Bill Little commentary: Outside the wire
It is a space where few of us, really, have had to go.
On Saturday, as we celebrate senior day and observe the final home game of a superb 2005 football season, as letter winners gather in reunion, we also pay tribute to the reason this stadium stands in the first place.
Texas Memorial Stadium was built in 1924, as a shrine to those Texans who had fought in World War I. They called it "The Great War," and they hoped there would never be another.
But there was another. And another. And another, etc., etc., etc.
That is why, at the north end of the facility which now shares its name with UT's legendary coach Darrell Royal, there is recognition of most of the worldwide conflicts in which veterans of the Armed Services of The United States of America have fought.
At the top of the north stands, the monument is dwarfed by a scoreboard and even blocked by camera scaffolds. But it is there all the same, dedicated to those Texans who died in WWI. The stadium has been rededicated several times, most recently in 1977, when it was recognized to include all veterans of all wars.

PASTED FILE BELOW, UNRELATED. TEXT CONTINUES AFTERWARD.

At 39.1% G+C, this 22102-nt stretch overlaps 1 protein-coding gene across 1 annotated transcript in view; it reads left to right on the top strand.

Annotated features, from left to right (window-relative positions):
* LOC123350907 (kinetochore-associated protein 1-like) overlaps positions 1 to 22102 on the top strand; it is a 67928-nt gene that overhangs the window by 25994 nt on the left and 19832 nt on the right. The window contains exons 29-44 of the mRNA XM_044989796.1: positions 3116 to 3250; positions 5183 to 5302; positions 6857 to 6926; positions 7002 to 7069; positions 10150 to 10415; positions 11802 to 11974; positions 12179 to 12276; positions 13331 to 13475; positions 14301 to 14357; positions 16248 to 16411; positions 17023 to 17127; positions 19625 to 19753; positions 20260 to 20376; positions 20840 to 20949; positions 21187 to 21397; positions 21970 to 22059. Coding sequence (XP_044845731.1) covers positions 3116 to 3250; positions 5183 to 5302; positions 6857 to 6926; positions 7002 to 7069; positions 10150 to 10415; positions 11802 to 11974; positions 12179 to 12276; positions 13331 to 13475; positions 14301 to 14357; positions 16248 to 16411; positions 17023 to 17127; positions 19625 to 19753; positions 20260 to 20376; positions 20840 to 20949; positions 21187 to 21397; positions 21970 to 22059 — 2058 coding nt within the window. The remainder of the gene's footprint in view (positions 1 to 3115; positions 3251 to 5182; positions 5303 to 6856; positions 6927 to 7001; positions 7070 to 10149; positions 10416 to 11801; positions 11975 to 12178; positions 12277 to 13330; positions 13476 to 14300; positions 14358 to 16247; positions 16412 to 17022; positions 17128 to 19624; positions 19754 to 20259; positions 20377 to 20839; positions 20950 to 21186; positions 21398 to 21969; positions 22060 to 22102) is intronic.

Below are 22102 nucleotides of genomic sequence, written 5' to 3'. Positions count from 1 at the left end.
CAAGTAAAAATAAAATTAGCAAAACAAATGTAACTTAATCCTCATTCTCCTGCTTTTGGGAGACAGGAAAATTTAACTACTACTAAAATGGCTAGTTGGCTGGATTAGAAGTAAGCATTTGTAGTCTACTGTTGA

Each year, a specific game is set aside as "Veterans Recognition Day."
A Veterans Committee, chaired by Frank Denius, stands sentinel on the day, making sure the purpose of the stadium's original charge is never forgotten. Denius is the ideal person to chair the committee, because he remains one of The University of Texas' greatest supporters, and he is also one of the ten most decorated soldiers from the European theater of World War II.
Denius and the committee are hosting 75 soldiers from Fort Hood who have served in battle recently. An F-18 flyover, and a special National Anthem performance will highlight the day, and the soldiers will be honored both at the game and at a barbecue for them that will follow.
In the southeast corner of the stadium, a wreath will be placed at the Louis Jordan Flagpole, in recognition of UT's first letter winner killed in action in France in WWI.
All of this is pretty standard for this day...a day where it is important to remember the past. But it is also important to understand the impact of the present.
"Outside the wire" is the area where today, men and women of The United States of America put themselves in harm's way for the cause of freedom. And no one understands that more than Longhorn fullback Ahmard Hall.
Don't hold me to this, but this is how I remember it.